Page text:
Do you want to publish a nonfiction book? Perhaps you have a story to tell, or expertise in an area. Maybe you want to help others. You are not alone. Roughly 80% of people want to publish a book yet only 3% end up succeeding. Why do so many people not follow through? For starters, the task can be quite overwhelming. Writing a book, editing and getting it into the readers hands requires a lot of time and energy. Not to mention, the industry has changed and regardless of what publishing path you choose, you will need to find ways to help market your book. It is helpful to know that the traditional way of publishing isn’t the only way and we will share some secrets to the publishing process in this blog post.
When Elena Joy Thurston, founder of The Pride and Joy Foundation, had a TEDx Talk go viral in November of 2019, she had prominent literary agents inquire about a memoir by Jan 2020. It was exciting and she signed with one. She was told to get a book proposal, sample chapters, and build a platform of at least 10,000 followers via a newsletter or other social media avenues. Elena spent the next year doing exactly that. After completing the memoir, building a platform, and writing a detailed proposal, she was told her story was exceptional, the writing was excellent, the proposal was informative, but it was not enough: she was short on followers. This was incredibly disheartening to hear.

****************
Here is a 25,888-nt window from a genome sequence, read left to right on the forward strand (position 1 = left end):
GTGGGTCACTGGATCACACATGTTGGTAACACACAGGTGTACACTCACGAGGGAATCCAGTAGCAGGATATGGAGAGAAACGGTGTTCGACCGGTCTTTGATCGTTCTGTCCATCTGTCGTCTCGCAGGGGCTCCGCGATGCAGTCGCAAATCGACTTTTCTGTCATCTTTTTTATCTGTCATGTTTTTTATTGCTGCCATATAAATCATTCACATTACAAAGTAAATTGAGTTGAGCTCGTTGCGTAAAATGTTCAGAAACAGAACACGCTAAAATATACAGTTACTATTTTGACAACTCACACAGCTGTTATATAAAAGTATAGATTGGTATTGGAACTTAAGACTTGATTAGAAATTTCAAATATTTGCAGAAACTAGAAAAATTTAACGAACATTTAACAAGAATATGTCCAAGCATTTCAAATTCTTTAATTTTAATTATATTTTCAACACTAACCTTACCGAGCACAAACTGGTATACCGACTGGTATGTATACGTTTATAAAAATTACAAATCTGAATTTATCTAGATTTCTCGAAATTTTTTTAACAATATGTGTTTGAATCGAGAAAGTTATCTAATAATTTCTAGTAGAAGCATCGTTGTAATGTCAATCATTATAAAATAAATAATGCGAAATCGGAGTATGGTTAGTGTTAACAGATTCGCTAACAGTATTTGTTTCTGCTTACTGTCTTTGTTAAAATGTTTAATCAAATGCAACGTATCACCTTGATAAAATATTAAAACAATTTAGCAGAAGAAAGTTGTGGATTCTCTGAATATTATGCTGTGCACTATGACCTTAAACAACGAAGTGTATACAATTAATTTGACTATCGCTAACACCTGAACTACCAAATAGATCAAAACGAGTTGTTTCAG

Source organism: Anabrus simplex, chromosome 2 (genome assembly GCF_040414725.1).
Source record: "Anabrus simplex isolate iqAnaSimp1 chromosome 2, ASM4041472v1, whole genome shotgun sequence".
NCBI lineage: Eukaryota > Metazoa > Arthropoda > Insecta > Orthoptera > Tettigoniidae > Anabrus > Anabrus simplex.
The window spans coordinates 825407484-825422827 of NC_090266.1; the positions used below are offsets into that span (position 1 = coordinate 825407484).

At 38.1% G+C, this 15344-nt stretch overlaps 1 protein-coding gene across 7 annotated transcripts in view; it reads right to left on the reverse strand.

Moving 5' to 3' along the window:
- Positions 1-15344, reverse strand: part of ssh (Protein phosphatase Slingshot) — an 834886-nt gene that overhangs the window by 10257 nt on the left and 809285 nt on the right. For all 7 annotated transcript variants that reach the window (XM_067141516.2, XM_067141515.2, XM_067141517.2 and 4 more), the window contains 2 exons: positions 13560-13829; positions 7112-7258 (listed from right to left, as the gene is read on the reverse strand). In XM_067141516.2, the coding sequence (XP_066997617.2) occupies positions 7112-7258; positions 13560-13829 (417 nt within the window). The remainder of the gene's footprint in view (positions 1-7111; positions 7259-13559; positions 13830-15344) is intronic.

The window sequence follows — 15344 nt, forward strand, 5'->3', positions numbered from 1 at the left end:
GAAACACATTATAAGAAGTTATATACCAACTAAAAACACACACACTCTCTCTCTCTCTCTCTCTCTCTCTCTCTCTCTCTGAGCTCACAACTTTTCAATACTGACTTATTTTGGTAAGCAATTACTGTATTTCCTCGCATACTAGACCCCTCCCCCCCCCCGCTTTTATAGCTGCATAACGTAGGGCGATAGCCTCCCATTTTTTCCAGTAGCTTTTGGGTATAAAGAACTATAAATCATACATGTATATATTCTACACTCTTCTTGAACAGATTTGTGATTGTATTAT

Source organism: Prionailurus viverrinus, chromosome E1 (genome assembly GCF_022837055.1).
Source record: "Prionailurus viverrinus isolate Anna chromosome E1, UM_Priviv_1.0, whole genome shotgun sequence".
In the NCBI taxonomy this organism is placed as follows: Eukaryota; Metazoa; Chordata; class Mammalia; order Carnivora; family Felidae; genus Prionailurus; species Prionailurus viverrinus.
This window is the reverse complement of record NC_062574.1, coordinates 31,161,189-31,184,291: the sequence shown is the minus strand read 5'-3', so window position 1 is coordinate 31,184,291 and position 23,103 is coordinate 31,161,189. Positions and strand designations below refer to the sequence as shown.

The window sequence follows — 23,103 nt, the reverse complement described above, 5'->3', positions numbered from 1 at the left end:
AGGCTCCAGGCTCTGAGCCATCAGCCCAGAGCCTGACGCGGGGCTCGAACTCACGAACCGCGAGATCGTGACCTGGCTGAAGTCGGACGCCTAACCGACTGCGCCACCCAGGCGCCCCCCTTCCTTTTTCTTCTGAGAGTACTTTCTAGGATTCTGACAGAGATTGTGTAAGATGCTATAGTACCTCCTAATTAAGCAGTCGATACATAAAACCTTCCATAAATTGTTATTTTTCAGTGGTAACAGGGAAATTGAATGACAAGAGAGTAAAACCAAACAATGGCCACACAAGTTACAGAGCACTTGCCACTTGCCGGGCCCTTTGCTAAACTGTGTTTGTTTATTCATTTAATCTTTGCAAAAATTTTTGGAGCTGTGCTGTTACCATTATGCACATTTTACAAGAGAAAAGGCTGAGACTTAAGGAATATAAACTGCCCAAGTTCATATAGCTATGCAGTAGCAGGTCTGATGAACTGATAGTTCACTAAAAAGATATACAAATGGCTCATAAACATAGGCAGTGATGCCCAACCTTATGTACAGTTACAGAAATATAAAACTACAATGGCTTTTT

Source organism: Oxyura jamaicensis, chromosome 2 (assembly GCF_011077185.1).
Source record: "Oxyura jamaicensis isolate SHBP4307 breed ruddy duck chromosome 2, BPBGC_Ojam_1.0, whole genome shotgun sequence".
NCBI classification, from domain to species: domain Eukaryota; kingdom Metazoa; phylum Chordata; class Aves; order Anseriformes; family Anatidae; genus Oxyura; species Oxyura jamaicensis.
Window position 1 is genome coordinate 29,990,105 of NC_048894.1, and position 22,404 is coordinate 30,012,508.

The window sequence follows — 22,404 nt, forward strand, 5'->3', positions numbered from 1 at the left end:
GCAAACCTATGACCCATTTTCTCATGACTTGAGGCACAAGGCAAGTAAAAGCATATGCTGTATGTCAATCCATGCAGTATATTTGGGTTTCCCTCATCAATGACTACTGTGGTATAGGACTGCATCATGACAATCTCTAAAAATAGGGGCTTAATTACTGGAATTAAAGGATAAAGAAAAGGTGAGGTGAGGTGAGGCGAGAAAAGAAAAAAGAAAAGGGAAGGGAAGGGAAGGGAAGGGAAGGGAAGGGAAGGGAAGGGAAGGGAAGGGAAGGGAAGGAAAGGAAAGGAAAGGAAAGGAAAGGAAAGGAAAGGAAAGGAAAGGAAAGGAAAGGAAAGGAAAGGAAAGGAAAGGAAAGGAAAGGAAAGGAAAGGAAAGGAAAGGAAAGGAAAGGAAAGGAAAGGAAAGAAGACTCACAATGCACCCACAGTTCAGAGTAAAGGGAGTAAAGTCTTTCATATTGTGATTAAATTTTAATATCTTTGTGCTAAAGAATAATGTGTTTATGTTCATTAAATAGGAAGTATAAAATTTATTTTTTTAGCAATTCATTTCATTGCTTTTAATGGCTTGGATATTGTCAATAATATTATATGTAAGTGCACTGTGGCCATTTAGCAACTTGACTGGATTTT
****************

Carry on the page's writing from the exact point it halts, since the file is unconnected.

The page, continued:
Frustrated with these “rules of the game”, Elena Joy started her own small press, Pride and Joy Publishing to elevate LGBTQ+ voices in the literary world that is 97% straight. Their flagship book, Thriving in Business; Strategies for the LGBTQ+ Entrepreneur, has been well received and Pride and Joy looks forward to publishing more in the upcoming months: a fine art photography book titled “Sensuality” by Debra Gloria, a Latina lesbian based out of Dallas and a narrative nonfiction titled “My Own Worst Enemy” by Jay DeFazio, a trans man based out of Cincinnati.